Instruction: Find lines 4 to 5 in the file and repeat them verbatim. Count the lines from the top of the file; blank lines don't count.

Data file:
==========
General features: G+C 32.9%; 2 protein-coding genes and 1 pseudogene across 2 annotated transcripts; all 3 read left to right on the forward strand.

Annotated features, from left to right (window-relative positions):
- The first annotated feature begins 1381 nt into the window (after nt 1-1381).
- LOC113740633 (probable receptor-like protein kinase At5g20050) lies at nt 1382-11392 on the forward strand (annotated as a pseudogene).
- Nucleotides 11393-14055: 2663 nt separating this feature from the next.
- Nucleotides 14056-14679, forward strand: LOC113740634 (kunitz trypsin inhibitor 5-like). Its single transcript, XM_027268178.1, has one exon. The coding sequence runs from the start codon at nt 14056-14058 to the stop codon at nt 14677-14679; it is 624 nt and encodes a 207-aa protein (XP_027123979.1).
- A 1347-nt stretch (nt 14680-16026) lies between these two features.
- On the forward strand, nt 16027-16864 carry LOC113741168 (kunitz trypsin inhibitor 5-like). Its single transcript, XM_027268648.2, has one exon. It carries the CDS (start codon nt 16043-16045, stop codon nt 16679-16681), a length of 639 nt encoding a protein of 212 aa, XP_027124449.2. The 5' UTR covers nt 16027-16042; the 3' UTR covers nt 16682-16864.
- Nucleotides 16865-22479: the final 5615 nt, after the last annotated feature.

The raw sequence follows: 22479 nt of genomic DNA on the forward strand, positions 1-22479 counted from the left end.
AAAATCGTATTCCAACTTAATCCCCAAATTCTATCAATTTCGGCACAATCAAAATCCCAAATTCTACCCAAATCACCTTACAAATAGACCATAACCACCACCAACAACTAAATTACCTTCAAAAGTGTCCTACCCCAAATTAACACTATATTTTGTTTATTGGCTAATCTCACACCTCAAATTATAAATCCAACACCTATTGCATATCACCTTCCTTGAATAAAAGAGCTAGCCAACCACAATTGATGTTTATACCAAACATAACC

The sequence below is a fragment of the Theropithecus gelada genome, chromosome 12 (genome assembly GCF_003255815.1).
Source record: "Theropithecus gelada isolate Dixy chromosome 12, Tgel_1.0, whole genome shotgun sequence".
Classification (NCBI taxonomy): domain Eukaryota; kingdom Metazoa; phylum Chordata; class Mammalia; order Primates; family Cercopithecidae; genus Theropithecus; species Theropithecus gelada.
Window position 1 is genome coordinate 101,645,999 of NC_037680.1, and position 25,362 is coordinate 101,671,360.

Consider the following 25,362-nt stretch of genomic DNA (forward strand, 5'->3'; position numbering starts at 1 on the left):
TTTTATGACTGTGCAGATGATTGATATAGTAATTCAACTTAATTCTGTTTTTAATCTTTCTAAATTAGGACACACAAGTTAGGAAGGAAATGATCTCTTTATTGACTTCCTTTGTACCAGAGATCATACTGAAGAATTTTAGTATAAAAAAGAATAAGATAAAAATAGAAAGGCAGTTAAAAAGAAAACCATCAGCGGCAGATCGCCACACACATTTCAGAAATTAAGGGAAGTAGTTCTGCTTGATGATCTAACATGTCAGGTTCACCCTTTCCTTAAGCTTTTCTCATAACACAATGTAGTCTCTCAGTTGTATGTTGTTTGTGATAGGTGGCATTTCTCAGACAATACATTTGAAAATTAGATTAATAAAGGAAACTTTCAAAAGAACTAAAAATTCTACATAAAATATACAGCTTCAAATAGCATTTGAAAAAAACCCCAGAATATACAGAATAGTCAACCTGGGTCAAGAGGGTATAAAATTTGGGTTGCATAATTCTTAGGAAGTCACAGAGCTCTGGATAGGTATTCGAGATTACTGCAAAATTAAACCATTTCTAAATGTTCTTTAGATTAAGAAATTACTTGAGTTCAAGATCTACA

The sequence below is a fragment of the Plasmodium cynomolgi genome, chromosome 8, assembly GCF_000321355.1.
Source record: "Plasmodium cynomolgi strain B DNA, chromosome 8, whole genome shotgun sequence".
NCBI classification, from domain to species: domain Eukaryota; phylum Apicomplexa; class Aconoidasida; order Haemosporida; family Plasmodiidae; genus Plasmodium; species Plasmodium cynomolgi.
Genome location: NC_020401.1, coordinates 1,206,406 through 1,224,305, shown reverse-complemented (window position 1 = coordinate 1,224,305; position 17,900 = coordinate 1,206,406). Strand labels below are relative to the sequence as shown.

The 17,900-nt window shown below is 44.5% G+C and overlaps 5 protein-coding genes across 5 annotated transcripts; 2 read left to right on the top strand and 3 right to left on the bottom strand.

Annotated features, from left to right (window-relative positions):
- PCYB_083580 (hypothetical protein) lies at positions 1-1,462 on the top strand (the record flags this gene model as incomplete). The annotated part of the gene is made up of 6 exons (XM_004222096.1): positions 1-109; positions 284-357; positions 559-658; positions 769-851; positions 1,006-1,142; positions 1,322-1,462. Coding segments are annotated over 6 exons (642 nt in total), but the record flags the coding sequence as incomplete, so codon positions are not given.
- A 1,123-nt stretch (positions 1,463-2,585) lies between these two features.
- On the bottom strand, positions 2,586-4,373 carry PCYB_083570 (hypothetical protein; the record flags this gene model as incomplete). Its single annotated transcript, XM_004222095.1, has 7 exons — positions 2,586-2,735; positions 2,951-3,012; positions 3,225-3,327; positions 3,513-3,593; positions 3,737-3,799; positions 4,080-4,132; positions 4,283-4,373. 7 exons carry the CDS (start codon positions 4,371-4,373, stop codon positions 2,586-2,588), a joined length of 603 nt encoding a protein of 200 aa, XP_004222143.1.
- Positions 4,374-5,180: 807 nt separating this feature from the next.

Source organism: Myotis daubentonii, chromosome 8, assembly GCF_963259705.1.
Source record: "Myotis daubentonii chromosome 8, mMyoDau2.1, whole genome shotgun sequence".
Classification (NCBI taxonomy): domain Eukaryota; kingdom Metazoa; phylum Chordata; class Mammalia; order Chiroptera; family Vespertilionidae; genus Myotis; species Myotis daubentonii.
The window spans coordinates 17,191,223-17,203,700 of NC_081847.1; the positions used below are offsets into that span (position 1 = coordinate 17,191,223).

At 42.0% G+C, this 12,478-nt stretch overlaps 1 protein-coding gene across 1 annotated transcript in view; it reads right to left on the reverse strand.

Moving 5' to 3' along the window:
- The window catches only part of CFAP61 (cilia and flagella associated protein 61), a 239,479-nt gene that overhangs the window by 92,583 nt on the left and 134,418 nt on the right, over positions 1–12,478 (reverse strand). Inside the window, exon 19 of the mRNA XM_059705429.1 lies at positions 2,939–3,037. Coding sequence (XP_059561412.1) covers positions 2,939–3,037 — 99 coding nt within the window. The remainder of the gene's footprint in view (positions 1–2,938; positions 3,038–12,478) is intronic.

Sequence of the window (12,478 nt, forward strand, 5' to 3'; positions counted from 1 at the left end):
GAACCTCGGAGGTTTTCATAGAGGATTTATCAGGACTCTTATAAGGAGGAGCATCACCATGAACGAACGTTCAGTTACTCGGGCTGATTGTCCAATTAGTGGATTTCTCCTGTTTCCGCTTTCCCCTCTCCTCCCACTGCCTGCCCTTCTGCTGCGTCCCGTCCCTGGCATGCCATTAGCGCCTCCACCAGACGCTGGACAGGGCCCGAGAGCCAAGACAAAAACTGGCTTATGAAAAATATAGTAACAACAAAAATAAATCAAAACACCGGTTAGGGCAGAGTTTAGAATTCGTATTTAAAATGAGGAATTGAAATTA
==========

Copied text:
- LOC113740633 (probable receptor-like protein kinase At5g20050) lies at nt 1382-11392 on the forward strand (annotated as a pseudogene).
- Nucleotides 11393-14055: 2663 nt separating this feature from the next.